The Abbott Government's Direct Action plan has at its centre
the repeal of the carbon price mechanism (CPM) and the introduction
of the emissions reduction fund (ERF), which aims
to deliver on a commitment to reduce carbon emissions by five per
cent on 2000 levels by 2020.
The Climate Institute has estimated that the repeal of the CPM
and its replacement with the ERF will have a negative fiscal impact
of more than $15 billion over the forward estimates.
Norton Rose Fulbright partners
Elisa de Wit and
Noni Shannon note that the ERF may provide opportunities for
private and public sector organisations to receive a form of
government funding to implement registered emissions reductions
projects. This could involve those in the land, waste, industrial,
mining, commercial building, housing, transport and government
Those organisations involved in the CPM should monitor the
repeal of legislation, especially those that have entered into
contracts with carbon price pass-through provisions.
"Any business which has passed through the carbon price
down the supply chain will also need to be aware of the role that
the Australian Competition and Consumer Commission will play in
monitoring prices, costs and profits associated with the supply of
regulated goods (such as natural gas, electricity, synthetic
greenhouse gases) by corporations and the supply of goods by liable
entities under the CPM," Ms de Wit said. The legislative
process for, and potential benefits from, the ERF should also be
monitored closely by business over coming weeks.
The government has also confirmed that it intends to abolish the
Australian Renewable Energy Agency (ARENA) to achieve expected
savings of $1.3 billion over five years from 2017-18. Ms Shannon
says that this may lead to an interesting few months, as any such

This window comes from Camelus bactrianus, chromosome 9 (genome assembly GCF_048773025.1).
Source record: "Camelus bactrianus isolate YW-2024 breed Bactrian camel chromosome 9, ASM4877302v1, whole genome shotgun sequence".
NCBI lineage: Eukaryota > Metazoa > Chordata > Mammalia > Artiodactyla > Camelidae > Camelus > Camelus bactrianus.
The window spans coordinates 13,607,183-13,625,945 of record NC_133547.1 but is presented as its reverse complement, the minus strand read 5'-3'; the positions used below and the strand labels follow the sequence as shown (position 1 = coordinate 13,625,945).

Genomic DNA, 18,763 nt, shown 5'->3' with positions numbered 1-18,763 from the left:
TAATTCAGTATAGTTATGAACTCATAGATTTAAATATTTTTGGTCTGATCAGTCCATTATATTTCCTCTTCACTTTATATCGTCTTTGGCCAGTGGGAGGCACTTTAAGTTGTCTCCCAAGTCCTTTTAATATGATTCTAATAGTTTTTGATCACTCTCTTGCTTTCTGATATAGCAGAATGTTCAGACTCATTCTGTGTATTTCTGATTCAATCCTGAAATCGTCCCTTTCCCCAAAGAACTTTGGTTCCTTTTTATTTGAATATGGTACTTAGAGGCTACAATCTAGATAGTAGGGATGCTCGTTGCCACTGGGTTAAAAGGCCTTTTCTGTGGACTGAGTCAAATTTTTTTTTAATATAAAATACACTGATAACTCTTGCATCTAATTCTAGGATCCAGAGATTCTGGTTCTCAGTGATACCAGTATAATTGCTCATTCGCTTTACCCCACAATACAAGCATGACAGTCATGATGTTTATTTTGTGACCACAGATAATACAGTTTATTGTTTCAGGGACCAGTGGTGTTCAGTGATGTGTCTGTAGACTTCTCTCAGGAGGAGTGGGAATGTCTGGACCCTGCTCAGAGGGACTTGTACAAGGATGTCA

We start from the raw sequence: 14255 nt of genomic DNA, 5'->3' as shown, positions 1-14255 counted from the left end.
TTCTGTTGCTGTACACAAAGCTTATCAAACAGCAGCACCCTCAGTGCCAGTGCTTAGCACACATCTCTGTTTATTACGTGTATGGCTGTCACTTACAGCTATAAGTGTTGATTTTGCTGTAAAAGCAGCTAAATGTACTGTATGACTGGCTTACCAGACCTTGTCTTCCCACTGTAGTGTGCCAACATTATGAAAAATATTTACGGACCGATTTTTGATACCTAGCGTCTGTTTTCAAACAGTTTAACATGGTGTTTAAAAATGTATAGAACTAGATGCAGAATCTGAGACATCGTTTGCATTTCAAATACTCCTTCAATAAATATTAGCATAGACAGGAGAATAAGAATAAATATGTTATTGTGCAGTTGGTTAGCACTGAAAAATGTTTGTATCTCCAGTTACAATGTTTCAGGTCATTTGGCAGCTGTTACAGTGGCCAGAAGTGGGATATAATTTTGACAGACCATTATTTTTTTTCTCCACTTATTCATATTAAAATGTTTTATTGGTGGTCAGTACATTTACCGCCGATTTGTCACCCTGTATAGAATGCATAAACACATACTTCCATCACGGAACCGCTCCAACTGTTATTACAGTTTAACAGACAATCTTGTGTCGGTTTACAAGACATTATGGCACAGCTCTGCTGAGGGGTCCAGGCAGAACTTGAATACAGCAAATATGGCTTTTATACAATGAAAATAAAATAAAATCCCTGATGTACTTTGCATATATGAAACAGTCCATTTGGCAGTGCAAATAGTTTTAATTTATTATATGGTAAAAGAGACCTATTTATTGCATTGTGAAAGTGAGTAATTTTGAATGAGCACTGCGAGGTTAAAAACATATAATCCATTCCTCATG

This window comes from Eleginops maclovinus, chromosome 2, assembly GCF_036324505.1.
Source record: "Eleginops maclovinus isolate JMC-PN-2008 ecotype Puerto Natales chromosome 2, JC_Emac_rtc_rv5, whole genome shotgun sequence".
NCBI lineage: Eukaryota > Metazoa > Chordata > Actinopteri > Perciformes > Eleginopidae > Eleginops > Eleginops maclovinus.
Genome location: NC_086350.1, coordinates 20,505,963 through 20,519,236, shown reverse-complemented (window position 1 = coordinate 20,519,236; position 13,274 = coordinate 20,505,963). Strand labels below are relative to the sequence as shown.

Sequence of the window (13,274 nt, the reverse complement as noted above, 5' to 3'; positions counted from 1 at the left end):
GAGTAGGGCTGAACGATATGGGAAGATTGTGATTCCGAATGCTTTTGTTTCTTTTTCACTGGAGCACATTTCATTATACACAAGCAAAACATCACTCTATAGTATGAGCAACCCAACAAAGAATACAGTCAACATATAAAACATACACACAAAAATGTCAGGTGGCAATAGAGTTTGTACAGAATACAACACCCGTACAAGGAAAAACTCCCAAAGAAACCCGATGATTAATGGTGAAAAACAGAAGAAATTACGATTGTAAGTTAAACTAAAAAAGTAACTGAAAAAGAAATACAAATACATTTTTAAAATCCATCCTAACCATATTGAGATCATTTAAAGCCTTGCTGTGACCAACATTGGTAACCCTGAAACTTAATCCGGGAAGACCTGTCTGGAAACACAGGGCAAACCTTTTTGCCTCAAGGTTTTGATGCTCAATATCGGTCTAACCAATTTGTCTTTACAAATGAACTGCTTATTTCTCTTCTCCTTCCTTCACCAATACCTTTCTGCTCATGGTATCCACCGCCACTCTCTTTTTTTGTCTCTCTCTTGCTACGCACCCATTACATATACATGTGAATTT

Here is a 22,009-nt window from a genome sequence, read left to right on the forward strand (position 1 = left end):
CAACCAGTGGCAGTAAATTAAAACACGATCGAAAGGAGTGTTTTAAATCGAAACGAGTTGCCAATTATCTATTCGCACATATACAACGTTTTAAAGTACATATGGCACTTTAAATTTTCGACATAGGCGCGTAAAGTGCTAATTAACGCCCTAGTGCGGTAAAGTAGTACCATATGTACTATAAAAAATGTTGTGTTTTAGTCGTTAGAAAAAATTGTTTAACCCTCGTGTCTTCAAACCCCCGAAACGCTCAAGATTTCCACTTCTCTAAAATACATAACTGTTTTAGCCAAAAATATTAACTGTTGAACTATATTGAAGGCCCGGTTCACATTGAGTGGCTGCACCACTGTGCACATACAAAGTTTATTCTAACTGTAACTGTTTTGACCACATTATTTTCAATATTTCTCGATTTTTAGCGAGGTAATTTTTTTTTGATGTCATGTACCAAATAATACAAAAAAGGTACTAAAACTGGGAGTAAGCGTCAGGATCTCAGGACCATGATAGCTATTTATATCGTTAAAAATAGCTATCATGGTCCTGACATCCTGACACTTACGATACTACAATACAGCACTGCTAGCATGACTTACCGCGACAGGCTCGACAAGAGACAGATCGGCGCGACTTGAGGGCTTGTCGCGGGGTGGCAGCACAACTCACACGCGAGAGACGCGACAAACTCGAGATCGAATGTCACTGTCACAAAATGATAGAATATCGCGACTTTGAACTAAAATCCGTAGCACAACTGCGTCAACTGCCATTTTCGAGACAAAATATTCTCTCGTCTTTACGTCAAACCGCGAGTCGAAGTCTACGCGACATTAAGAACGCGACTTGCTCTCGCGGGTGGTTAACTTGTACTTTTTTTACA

abolition will require the repeal of the Australian Renewable
Energy Agency Act 2011. The legislation to abolish ARENA is
unlikely to be presented until the new Senate is installed on 1
July 2014 and, even then, it is not clear at this stage whether a
majority of the Senate would support such legislation.
Aside from the unresolved question of its immediate future, Ms
Shannon highlighted the tensions between budget announcements and
the spending obligations of agencies under their legislation and
the impact this can have on industry. As ARENA chief executive,
Ivor Frischknecht, has noted in the press prior to the budget, his
organisation may find itself caught between its legislative
obligations to fund (and continue to fund) renewable energy
projects and the government's announcement tonight of the
changed policy. In terms of future funding, $1 billion over eight
years will remain available to support existing priority projects
although it is not clear at this stage which projects will qualify
as a "priority project".
In further changes to the administration of climate change
policy in Australia, funding will be reduced for the National
Greenhouse and Energy Reporting Scheme (savings of $2.0 million
over four years) and the Carbon Capture and Storage Flagships
Programme (savings of $459.3 million over three years from 2017
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